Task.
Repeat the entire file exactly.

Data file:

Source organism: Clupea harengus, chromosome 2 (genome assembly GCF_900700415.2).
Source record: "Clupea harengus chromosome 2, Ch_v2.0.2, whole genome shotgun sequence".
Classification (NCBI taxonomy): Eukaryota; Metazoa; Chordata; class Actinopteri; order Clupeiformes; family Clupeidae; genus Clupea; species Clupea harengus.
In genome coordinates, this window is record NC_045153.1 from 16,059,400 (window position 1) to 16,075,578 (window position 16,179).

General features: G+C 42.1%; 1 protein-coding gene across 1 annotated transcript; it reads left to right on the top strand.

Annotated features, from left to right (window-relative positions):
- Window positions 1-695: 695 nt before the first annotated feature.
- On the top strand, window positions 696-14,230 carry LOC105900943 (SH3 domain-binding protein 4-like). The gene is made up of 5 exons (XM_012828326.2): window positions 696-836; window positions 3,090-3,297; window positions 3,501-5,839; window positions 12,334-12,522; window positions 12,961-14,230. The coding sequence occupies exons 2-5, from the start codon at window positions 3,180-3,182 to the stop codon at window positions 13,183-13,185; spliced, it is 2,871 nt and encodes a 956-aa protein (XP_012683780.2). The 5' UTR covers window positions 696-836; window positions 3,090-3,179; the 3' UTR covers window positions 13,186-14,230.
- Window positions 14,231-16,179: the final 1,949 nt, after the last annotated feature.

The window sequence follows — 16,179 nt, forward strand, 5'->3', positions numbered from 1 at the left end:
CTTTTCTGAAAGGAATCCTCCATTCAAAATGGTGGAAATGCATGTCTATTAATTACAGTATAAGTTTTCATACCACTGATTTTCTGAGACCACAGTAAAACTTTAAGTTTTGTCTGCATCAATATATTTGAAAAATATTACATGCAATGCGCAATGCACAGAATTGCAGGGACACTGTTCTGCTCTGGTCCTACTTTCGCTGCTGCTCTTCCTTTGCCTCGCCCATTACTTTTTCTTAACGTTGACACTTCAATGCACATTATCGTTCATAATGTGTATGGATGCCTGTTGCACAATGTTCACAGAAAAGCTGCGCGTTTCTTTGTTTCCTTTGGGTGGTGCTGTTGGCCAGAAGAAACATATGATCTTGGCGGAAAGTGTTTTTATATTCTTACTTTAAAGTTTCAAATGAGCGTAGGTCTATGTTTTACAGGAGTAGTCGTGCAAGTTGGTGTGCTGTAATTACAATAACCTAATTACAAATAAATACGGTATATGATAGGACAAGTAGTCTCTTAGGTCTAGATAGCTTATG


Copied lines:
Source organism: Clupea harengus, chromosome 2 (genome assembly GCF_900700415.2).
Source record: "Clupea harengus chromosome 2, Ch_v2.0.2, whole genome shotgun sequence".
Classification (NCBI taxonomy): Eukaryota; Metazoa; Chordata; class Actinopteri; order Clupeiformes; family Clupeidae; genus Clupea; species Clupea harengus.
In genome coordinates, this window is record NC_045153.1 from 16,059,400 (window position 1) to 16,075,578 (window position 16,179).

General features: G+C 42.1%; 1 protein-coding gene across 1 annotated transcript; it reads left to right on the top strand.

Annotated features, from left to right (window-relative positions):
- Window positions 1-695: 695 nt before the first annotated feature.
- On the top strand, window positions 696-14,230 carry LOC105900943 (SH3 domain-binding protein 4-like). The gene is made up of 5 exons (XM_012828326.2): window positions 696-836; window positions 3,090-3,297; window positions 3,501-5,839; window positions 12,334-12,522; window positions 12,961-14,230. The coding sequence occupies exons 2-5, from the start codon at window positions 3,180-3,182 to the stop codon at window positions 13,183-13,185; spliced, it is 2,871 nt and encodes a 956-aa protein (XP_012683780.2). The 5' UTR covers window positions 696-836; window positions 3,090-3,179; the 3' UTR covers window positions 13,186-14,230.
- Window positions 14,231-16,179: the final 1,949 nt, after the last annotated feature.

The window sequence follows — 16,179 nt, forward strand, 5'->3', positions numbered from 1 at the left end:
CTTTTCTGAAAGGAATCCTCCATTCAAAATGGTGGAAATGCATGTCTATTAATTACAGTATAAGTTTTCATACCACTGATTTTCTGAGACCACAGTAAAACTTTAAGTTTTGTCTGCATCAATATATTTGAAAAATATTACATGCAATGCGCAATGCACAGAATTGCAGGGACACTGTTCTGCTCTGGTCCTACTTTCGCTGCTGCTCTTCCTTTGCCTCGCCCATTACTTTTTCTTAACGTTGACACTTCAATGCACATTATCGTTCATAATGTGTATGGATGCCTGTTGCACAATGTTCACAGAAAAGCTGCGCGTTTCTTTGTTTCCTTTGGGTGGTGCTGTTGGCCAGAAGAAACATATGATCTTGGCGGAAAGTGTTTTTATATTCTTACTTTAAAGTTTCAAATGAGCGTAGGTCTATGTTTTACAGGAGTAGTCGTGCAAGTTGGTGTGCTGTAATTACAATAACCTAATTACAAATAAATACGGTATATGATAGGACAAGTAGTCTCTTAGGTCTAGATAGCTTATG